Workplace bullying on the increase?
Incidents of bullying in the workplace are increasing. According to a recent report by the TUC, bullying is now a major concern on employees’ minds, second only to stress.
With current economic conditions still making it difficult for businesses, it's likely that the recession has contributed to the rise in office bullying. Managers are now under pressure to deliver more with less. As a result, some are coping by being tougher on staff, relentlessly chasing targets and deadlines or being overly critical.
Bullying is commonly defined as “offensive, intimidating, malicious or insulting behaviour, or abuse or misuse of power, which violates the dignity of the recipient, or creates a hostile environment which undermines, humiliates, denigrates or injures the recipient.”
Some of these things are obviously fairly subjective. It’s hard to predict how someone will react to your behaviour and what may seem harmless to one person could be interpreted in a very different way by another individual. This is why an open, communicative culture works best – if employees feel their managers are being tough with them, staff need to be able to talk about it so both parties understand how they can work best together and get the desired results.
Where bullying does persist, the problems for HR departments are only too clear. Not only can it damage the health, self-esteem and morale of the individuals concerned, but bullying can be detrimental to the rest of the workforce and the performance of the entire organisation. HR managers must work hard to stamp out workplace bullying, for the sake of employees and their organisations at large.
How to spot the signs of bullying
Unfortunately, bullying in the workplace is a rather complex issue. The problem may manifest itself in various ways, from managers setting excessive workloads, blocking promotion opportunities and humiliating staff, to even more serious matters including sexual harassment and physical violence. In addition, it is not always those higher up the career ladder that are the culprits, with bullying commonplace between colleagues of the same level.
In order to beat the bullies, you must first be able to spot the signs of bullying. This cannot happen without effective communication. In large organisations, it may be difficult for HR managers to keep tabs on each and every member of staff, so it's vital that employees have as many opportunities as possible to share their concerns.
Face-to-face time is extremely important. But so too is recognising that some individuals may not feel comfortable reporting issues face-to-face, so bullying may go unreported or get worse, if this is the only option on offer to staff. Employee satisfaction surveys and online forums are good alternative methods to help ensure the wellbeing of staff but without the need for making the face -to-face appraisal the only forum in which staff members can raise such issues. These alternative channels need to be clearly promoted to staff, via office noticeboards, staff intranet and word of mouth.
Create a bullying policy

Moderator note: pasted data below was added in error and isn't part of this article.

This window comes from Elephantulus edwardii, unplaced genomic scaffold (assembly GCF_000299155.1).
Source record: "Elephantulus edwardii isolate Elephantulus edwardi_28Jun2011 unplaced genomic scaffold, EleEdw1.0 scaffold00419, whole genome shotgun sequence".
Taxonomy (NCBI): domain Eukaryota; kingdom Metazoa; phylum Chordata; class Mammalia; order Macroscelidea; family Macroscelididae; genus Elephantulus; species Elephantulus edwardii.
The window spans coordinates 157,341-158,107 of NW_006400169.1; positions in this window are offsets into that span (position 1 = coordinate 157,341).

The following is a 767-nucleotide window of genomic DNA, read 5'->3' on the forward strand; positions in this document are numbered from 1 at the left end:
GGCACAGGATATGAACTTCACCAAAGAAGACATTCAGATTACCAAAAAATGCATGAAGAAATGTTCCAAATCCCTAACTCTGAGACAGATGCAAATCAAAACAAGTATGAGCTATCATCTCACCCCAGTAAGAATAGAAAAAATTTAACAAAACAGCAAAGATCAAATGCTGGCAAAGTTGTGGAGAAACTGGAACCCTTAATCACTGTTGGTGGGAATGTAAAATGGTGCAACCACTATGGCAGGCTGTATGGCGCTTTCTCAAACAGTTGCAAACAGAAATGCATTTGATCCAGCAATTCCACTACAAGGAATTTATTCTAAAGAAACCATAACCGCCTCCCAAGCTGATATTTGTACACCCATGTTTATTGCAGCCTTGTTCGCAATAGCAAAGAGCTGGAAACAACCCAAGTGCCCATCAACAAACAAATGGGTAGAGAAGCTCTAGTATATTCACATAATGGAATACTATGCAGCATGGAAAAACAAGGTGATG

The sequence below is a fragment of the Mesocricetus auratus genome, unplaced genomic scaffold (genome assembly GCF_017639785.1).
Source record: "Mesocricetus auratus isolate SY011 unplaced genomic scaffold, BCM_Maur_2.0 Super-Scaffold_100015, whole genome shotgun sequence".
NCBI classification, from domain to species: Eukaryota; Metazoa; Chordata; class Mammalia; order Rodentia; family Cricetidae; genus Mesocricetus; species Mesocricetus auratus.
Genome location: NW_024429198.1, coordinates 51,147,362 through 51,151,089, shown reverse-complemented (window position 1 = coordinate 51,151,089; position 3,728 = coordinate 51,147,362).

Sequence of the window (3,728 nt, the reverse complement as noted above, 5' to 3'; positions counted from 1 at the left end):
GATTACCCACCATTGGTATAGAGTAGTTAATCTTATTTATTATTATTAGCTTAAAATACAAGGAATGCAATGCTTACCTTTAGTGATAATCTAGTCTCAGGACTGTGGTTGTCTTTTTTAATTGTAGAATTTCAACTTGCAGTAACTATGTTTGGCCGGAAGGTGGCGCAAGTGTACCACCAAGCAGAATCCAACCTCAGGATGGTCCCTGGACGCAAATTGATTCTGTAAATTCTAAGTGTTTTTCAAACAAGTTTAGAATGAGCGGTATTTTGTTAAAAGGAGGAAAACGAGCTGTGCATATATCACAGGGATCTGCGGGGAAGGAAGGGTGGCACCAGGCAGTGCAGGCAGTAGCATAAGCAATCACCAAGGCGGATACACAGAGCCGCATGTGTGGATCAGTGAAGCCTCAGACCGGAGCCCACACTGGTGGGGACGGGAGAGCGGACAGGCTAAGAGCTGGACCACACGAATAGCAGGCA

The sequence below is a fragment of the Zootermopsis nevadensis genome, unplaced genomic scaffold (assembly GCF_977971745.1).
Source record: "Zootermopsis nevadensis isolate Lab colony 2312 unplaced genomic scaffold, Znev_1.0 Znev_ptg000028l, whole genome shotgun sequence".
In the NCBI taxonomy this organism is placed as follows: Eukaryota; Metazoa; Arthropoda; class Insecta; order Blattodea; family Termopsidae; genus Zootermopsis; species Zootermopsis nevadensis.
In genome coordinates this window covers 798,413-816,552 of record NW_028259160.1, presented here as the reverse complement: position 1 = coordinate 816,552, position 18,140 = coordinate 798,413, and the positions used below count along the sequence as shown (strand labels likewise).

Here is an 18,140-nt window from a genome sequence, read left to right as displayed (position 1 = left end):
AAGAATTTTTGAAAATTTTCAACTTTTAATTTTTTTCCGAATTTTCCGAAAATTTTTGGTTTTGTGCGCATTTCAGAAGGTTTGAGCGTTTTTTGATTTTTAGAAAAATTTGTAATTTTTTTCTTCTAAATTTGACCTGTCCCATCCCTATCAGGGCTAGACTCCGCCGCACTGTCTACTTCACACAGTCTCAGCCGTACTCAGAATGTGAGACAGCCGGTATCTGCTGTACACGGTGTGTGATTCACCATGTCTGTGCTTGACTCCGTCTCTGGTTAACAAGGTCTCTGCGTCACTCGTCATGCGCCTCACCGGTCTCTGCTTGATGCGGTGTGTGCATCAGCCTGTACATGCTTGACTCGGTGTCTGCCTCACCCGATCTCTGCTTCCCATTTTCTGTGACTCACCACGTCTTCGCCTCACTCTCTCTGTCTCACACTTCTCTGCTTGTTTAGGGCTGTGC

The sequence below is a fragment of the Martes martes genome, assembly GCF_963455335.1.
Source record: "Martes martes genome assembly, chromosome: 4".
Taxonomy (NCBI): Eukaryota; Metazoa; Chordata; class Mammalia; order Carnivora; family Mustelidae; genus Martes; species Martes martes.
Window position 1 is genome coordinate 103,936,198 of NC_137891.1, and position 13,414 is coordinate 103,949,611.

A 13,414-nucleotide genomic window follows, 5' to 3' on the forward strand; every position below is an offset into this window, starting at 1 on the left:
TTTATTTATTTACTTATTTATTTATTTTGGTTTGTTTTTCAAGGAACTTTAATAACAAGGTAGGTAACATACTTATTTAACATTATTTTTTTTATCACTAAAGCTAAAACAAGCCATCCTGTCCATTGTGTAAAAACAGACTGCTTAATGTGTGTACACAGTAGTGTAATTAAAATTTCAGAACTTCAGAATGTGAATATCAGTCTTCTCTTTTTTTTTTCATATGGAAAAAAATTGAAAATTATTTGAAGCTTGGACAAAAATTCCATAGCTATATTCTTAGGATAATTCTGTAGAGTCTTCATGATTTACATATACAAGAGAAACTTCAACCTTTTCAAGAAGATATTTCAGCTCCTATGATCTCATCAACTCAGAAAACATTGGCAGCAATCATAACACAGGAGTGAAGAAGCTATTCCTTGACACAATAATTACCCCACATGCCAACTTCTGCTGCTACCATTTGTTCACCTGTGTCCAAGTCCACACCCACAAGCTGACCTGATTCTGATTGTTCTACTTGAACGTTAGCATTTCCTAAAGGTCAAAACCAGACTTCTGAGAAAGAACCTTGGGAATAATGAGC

Although improving communication can increase the likelihood of bullying being reported when it does occur, it cannot stop the problem at the root cause. According to CMI’s Bullying in the Workplace report, a lack of management skills is the most commonly cited reason for office bullying. Suspicious, secretive and authoritarian styles of management are often associated with higher levels of bullying, and HR managers need to discourage these ways of working.
This can be a challenging task in some cases, as managers may not be aware of the detrimental effects that their management styles can have, or even that they are seen as bullies at all. What some managers may deem as strong leadership, some employees may interpret as aggressive. The best way to resolve this is to make managers more aware of how they come across to others. This can be achieved through training on which management styles deliver the best results.
Likewise, employees may also wrongly interpret certain types of behaviour as bullying when managers are merely being to-the-point. Business environments are fast-paced and often managers do not have the time to discuss things as expansively, or patiently, as they might like. Occasionally, managers do need to be straight-talking and decisive, but there is a fine line between strong leadership and bullying and this should never be crossed.
Training managers and employees should go a long way to deter bullying, but organisations also need to have a policy in place to deal with problems if they do occur. All organisations should have a bullying policy in place, which should form part of your induction training so everyone in the organisation is aware of what does and doesn’t constitute bullying and the measures that will be taken if bullying is discovered.
HR must take a stand
HR managers need to be instrumental in developing any policy, so you must consider organisational culture, type and the prevailing management styles when drawing up the document. The policy should be well-promoted to staff.
With workplace bullying on the rise, now is the time for HR managers to take a stand. Just as bullying has no place in the playground, it must not be tolerated in our boardrooms and offices either.